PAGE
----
Extension sets table for nutrition The Cooperative Extension Program at A&T is expanding its nutrition programming, both by adding a national program to its mix and by aggressively providing more nutritional outreaches to at-risk communities. Extension also recently hired Stephanie Tatum as its nutrition program outreach coordinator. Tatum is carving out a piece of the federal Expanded Food and Nutrition Education Program (EFNEP) that will complement programs led by long-time nutrition specialist, Dr. Wilda Wade. A&T Extension is responding to the escalating health problems linked to nutrition, including problems such as obesity and diabetes that disproportionately affect African American and Hispanic communities.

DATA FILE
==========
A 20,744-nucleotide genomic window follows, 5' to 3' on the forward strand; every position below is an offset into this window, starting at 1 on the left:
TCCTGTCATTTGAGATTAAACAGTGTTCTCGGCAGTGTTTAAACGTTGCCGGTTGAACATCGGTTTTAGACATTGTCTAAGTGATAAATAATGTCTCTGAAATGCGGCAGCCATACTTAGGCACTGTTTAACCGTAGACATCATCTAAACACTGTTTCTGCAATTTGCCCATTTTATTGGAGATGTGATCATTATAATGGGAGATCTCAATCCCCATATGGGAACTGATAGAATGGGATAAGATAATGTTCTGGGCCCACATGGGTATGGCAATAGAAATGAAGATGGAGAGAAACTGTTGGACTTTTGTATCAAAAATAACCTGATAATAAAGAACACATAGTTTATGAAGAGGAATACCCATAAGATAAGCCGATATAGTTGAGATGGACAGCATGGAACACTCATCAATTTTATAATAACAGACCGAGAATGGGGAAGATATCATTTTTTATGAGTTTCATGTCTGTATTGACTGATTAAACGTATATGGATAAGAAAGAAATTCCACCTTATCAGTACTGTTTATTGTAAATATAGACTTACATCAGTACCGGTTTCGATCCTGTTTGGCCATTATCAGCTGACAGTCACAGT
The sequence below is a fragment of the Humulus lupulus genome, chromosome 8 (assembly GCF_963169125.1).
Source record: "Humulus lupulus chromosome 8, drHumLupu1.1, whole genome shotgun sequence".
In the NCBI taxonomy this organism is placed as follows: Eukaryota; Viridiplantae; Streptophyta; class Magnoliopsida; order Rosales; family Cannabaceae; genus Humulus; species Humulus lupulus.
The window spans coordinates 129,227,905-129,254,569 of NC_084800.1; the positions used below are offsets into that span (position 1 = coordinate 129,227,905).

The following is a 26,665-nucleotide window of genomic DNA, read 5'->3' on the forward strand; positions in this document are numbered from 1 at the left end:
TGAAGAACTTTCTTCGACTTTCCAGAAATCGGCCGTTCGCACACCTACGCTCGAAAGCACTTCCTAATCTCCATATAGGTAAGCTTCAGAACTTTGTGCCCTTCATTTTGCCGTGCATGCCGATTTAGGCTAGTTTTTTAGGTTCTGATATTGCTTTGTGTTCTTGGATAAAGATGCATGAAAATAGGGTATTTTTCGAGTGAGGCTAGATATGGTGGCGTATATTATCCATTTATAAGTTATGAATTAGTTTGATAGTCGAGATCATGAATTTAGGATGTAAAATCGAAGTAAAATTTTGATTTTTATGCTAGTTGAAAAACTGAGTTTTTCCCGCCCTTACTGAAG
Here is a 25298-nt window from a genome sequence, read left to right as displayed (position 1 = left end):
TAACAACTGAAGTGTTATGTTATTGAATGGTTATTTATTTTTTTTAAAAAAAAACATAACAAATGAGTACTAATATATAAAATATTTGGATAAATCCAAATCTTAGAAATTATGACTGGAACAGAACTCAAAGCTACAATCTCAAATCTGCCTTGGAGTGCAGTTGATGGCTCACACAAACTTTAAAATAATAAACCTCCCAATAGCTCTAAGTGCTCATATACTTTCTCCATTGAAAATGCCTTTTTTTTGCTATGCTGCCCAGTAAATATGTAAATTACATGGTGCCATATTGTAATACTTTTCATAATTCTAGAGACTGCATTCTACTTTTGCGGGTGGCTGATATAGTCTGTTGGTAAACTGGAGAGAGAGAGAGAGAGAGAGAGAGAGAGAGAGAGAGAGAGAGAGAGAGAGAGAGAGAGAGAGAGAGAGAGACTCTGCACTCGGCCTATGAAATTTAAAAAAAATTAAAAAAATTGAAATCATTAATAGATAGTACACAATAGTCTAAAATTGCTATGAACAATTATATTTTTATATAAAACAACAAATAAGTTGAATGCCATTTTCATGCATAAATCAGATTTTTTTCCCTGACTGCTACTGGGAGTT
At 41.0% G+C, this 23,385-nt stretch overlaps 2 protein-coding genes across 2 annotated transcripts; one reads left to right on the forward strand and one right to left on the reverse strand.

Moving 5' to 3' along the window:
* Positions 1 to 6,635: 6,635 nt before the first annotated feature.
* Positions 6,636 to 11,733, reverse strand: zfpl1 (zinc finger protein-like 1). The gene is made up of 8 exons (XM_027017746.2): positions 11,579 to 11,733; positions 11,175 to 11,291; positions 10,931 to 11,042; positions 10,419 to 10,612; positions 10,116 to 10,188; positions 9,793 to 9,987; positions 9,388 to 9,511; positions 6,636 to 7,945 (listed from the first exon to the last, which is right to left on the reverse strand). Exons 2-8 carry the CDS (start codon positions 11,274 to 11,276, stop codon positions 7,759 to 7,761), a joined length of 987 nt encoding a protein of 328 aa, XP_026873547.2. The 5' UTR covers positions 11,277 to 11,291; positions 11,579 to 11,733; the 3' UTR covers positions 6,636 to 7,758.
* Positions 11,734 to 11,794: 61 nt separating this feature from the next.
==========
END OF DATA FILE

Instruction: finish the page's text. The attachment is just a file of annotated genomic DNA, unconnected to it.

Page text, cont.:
“We’re trying to grow our nutrition department,” says Dr. Celvia Stovall, associate administrator of The Cooperative Extension Program. “Childhood obesity is an issue and obesity itself is an issue. Teen pregnancy and nutrition are issues.” One third of American children are either obese or at risk of becoming so, according to a recent report by the National Academy of Sciences’ Institute of Medicine. In the past 30 years, childhood obesity rates have tripled for children ages 2 to 5 and 12 to 19, and quadrupled for children 6 to 11. Recognizing that these health rates, considered epidemic, not only affect a substantial segment of the public, but also saddle much of the country with substantial health-care bills, public agencies such as Extension are trying to tackle these and other health issues. Part of Cooperative Extension’s increased focus on nutrition programs was triggered by the expansion of USDA’s EFNEP to include A&T and other 1890land grant institutions. That national program is already focused on limited-resource audiences, but funding to support educational efforts had always gone to 1862 landgrant institutions. This year marked the first time in the history of the program that the historically-black 1890s also received EFNEP allocations, Stovall says. Although EFNEP funding for most 1890s is small compared with that of 1862s — A&T got $33,000 this year compared with $2.5 million for N.C. State — the symbolic effect of including the 1890s has